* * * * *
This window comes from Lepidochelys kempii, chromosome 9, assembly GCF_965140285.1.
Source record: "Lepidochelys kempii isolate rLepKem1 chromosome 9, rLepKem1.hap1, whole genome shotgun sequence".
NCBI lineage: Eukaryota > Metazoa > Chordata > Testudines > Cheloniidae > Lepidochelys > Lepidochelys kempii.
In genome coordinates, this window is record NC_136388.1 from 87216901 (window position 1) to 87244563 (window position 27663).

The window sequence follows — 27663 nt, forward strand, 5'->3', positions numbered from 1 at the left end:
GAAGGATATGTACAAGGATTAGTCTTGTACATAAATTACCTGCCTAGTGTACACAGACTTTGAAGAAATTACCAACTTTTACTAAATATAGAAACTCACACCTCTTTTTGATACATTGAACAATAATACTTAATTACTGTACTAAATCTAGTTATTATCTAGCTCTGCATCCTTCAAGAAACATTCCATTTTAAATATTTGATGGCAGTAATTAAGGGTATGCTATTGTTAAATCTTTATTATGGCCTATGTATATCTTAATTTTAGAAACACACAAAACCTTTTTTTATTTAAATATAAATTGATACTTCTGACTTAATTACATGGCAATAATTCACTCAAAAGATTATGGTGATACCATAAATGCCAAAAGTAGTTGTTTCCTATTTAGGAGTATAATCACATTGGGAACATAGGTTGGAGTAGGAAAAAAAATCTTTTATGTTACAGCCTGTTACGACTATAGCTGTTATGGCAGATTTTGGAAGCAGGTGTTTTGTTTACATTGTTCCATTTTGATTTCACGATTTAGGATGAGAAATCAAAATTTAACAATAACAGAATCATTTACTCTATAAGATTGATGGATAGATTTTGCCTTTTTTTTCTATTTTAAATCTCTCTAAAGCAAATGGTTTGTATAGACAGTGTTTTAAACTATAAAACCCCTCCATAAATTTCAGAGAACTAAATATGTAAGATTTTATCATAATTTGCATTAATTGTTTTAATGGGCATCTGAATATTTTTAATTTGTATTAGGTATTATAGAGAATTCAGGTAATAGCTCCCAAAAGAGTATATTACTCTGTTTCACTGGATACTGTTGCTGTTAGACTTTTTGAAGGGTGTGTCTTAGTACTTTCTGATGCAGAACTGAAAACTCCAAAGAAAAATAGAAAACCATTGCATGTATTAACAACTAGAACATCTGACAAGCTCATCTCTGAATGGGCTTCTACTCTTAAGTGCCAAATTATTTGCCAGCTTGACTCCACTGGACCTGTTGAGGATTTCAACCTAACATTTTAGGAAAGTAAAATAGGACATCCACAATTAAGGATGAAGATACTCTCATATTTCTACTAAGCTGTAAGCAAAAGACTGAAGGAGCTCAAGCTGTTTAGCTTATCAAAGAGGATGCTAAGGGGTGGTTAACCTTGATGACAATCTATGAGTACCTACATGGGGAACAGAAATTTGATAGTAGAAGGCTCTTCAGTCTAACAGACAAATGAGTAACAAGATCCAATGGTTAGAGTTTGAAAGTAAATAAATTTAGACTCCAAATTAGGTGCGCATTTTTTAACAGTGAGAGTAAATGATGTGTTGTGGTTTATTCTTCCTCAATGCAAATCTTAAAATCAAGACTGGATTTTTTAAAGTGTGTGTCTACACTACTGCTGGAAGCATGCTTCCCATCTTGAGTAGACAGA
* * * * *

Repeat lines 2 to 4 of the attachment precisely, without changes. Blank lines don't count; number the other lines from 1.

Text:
Source record: "Lepidochelys kempii isolate rLepKem1 chromosome 9, rLepKem1.hap1, whole genome shotgun sequence".
NCBI lineage: Eukaryota > Metazoa > Chordata > Testudines > Cheloniidae > Lepidochelys > Lepidochelys kempii.
In genome coordinates, this window is record NC_136388.1 from 87216901 (window position 1) to 87244563 (window position 27663).